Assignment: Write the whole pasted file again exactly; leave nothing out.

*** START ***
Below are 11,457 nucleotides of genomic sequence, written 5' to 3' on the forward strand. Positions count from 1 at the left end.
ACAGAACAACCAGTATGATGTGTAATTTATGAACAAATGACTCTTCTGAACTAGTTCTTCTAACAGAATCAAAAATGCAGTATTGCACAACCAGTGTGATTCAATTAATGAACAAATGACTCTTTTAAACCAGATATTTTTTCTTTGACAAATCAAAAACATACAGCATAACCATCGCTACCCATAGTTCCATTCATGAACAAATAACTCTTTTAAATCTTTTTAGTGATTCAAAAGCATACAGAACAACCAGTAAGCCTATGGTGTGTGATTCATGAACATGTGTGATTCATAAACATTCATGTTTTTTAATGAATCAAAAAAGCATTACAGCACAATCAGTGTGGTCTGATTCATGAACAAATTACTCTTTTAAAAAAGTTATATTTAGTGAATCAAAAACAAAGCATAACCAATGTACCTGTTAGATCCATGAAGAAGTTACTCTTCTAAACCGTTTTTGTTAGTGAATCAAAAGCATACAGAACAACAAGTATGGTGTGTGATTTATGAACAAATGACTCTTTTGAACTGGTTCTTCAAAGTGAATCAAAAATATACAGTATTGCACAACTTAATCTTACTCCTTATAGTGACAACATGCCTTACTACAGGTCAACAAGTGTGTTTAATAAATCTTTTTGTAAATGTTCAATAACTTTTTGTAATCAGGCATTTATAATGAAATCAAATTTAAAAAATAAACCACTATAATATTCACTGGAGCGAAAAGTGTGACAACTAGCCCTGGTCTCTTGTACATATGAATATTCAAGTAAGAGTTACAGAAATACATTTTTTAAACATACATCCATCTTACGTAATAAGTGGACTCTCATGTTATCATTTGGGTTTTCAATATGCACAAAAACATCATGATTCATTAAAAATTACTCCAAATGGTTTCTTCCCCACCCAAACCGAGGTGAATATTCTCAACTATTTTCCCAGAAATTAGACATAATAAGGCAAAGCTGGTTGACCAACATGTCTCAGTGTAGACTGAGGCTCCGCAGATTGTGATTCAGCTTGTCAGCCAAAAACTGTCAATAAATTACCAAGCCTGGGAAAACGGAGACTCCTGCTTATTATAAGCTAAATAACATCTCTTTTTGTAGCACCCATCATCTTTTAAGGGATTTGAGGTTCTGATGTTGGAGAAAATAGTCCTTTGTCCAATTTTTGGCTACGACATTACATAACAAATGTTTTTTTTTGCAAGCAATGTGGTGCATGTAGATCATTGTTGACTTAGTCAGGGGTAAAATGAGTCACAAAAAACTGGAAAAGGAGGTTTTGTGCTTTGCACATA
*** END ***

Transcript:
Below are 11,457 nucleotides of genomic sequence, written 5' to 3' on the forward strand. Positions count from 1 at the left end.
ACAGAACAACCAGTATGATGTGTAATTTATGAACAAATGACTCTTCTGAACTAGTTCTTCTAACAGAATCAAAAATGCAGTATTGCACAACCAGTGTGATTCAATTAATGAACAAATGACTCTTTTAAACCAGATATTTTTTCTTTGACAAATCAAAAACATACAGCATAACCATCGCTACCCATAGTTCCATTCATGAACAAATAACTCTTTTAAATCTTTTTAGTGATTCAAAAGCATACAGAACAACCAGTAAGCCTATGGTGTGTGATTCATGAACATGTGTGATTCATAAACATTCATGTTTTTTAATGAATCAAAAAAGCATTACAGCACAATCAGTGTGGTCTGATTCATGAACAAATTACTCTTTTAAAAAAGTTATATTTAGTGAATCAAAAACAAAGCATAACCAATGTACCTGTTAGATCCATGAAGAAGTTACTCTTCTAAACCGTTTTTGTTAGTGAATCAAAAGCATACAGAACAACAAGTATGGTGTGTGATTTATGAACAAATGACTCTTTTGAACTGGTTCTTCAAAGTGAATCAAAAATATACAGTATTGCACAACTTAATCTTACTCCTTATAGTGACAACATGCCTTACTACAGGTCAACAAGTGTGTTTAATAAATCTTTTTGTAAATGTTCAATAACTTTTTGTAATCAGGCATTTATAATGAAATCAAATTTAAAAAATAAACCACTATAATATTCACTGGAGCGAAAAGTGTGACAACTAGCCCTGGTCTCTTGTACATATGAATATTCAAGTAAGAGTTACAGAAATACATTTTTTAAACATACATCCATCTTACGTAATAAGTGGACTCTCATGTTATCATTTGGGTTTTCAATATGCACAAAAACATCATGATTCATTAAAAATTACTCCAAATGGTTTCTTCCCCACCCAAACCGAGGTGAATATTCTCAACTATTTTCCCAGAAATTAGACATAATAAGGCAAAGCTGGTTGACCAACATGTCTCAGTGTAGACTGAGGCTCCGCAGATTGTGATTCAGCTTGTCAGCCAAAAACTGTCAATAAATTACCAAGCCTGGGAAAACGGAGACTCCTGCTTATTATAAGCTAAATAACATCTCTTTTTGTAGCACCCATCATCTTTTAAGGGATTTGAGGTTCTGATGTTGGAGAAAATAGTCCTTTGTCCAATTTTTGGCTACGACATTACATAACAAATGTTTTTTTTTGCAAGCAATGTGGTGCATGTAGATCATTGTTGACTTAGTCAGGGGTAAAATGAGTCACAAAAAACTGGAAAAGGAGGTTTTGTGCTTTGCACATA